Source: Vientiane Times
The government has called for in-depth preparations to welcome visitors in light of the rapidly rebounding tourism industry, adding fuel to efforts to revitalise the fragile Lao economy.
The tourism industry, a main source of foreign currency, has been earmarked as a key sector to bolster the Lao macro-economy.
In its monthly meeting for March, which ended on Wednesday, the cabinet observed that changes and complexities in the global environment were likely to continue to impact the country’s fragile economy.
But with signs of tourism recovery, after most countries have relaxed Covid-19 travel restrictions, the two-day meeting asked for proper arrangements to be made to ensure high standards of hospitality to impress holidaymakers.
Chaired by Prime Minister Sonexay Siphandone, the meeting called for preparations for the planned start of cross-border passenger trains on the Laos-China railway, which has become an important driver of Lao tourism.
It is expected that the first passenger train will cross the Lao-Chinese border on April 13, immediately before Lao New Year, which falls on April 14-16.
The Ministry of Public Works and Transport was entrusted to work with the Ministry of Foreign Affairs and the Laos-China Railway Company to prepare immigration checkpoints at the International Boten Station to facilitate the smooth operation of the new service.
To fuel its efforts to stabilise the macro-economy, the cabinet ordered the ministries concerned to pay close attention to repaying foreign debt and debt owed to private companies, so they could bolster their operations.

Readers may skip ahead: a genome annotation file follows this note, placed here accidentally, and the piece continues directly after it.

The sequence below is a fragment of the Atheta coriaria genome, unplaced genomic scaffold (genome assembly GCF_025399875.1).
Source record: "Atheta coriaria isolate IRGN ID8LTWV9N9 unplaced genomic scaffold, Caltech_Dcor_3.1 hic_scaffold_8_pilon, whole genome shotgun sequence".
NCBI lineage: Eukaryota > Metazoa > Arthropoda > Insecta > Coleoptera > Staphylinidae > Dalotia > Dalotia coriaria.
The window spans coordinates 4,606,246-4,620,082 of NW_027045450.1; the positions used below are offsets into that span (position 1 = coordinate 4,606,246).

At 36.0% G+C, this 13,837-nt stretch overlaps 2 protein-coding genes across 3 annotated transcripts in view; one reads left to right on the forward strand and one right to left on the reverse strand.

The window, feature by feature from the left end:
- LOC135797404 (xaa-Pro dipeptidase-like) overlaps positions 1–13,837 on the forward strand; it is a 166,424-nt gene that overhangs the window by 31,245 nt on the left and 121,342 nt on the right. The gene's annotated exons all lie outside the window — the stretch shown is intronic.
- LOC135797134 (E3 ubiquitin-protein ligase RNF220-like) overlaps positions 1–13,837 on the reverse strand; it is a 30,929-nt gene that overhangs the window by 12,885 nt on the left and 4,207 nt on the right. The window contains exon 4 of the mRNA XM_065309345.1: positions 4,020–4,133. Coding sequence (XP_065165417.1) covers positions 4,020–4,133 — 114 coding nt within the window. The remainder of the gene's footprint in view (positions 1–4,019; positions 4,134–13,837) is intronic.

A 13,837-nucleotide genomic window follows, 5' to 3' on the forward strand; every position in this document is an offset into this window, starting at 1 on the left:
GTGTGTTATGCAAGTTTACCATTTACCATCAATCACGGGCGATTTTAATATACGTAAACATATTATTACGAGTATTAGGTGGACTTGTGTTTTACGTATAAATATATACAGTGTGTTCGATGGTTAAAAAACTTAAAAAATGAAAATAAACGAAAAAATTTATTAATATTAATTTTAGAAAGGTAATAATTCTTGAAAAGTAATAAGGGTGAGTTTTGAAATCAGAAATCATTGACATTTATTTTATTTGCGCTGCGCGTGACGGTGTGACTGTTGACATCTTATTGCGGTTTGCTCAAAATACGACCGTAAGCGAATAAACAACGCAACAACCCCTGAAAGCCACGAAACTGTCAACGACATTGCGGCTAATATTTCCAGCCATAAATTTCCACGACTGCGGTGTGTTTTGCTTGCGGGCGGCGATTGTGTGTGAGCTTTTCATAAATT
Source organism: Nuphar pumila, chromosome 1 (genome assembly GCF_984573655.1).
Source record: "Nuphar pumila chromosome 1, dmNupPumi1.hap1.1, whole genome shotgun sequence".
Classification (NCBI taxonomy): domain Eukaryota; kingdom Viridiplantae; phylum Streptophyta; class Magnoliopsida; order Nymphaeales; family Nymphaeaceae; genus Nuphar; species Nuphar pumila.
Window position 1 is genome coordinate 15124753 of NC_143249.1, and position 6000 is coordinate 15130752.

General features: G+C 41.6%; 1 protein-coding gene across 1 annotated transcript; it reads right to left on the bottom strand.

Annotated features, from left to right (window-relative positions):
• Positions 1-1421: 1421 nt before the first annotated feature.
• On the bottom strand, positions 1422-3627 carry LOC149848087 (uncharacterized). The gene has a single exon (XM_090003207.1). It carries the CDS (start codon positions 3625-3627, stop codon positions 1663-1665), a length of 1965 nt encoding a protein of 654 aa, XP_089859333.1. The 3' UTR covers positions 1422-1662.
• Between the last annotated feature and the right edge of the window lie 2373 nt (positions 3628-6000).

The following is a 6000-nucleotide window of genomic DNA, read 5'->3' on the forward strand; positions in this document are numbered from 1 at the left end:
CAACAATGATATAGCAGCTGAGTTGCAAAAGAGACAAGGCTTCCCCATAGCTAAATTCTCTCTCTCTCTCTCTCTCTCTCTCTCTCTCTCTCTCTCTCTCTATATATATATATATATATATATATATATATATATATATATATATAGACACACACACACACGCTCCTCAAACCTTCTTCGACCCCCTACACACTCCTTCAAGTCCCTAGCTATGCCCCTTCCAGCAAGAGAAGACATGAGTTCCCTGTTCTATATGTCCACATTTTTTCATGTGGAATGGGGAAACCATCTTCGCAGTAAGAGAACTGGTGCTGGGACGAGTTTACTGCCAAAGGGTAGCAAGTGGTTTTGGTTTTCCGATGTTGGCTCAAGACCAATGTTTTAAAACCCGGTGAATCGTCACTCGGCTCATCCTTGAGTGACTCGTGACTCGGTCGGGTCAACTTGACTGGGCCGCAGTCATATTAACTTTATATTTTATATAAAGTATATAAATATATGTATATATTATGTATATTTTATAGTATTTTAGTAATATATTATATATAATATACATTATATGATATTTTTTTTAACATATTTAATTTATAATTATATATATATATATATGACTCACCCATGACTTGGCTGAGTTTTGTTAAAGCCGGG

To finance public spending, the cabinet called for measures to maximise revenue collection by expanding the digital collection system to plug loopholes and prevent money leaks, along with addressing duplicated expenditure.
As the depreciation of the kip has incurred additional challenges for the economy, the cabinet ordered further action to execute its monetary policy and regulate exchange rates, as well as identify new tools to improve the monetary policy.
“Special attention will be paid to monitoring and reporting on the fluctuation in exchange rates now that the government has closed exchange outlets,” said the government’s spokesperson Thipphakone Chanthavongsa.
The closure of money exchange outlets came after public complaints that their operators, who were giving a higher exchange rate than banks, were partly responsible for the fall in value of the kip.
Amid rampant inflation, the cabinet pledged to carry out necessary measures to regulate service fees and commodity prices in markets to prevent unreasonable price hikes and minimise public suffering.
The meeting vowed to expedite the restructuring of the Nayobai (Policy) Bank for more effective operation. Participants were also told to take action to follow the recommendations given during the recent 14th Lao Business Forum in an attempt to strengthen the macro-economy.
With members of the public facing increasing hardship, the meeting noted the growing number and increasing severity of crimes, including theft, robbery and murder.
“There should be harsher punishments,” Mrs. Thipphakone told local media, citing the outcome of the meeting.
The cabinet also vowed action to address the drug trade and substance abuse, while maintaining social security and order and political stability, to pave the way for stronger socio-economic development.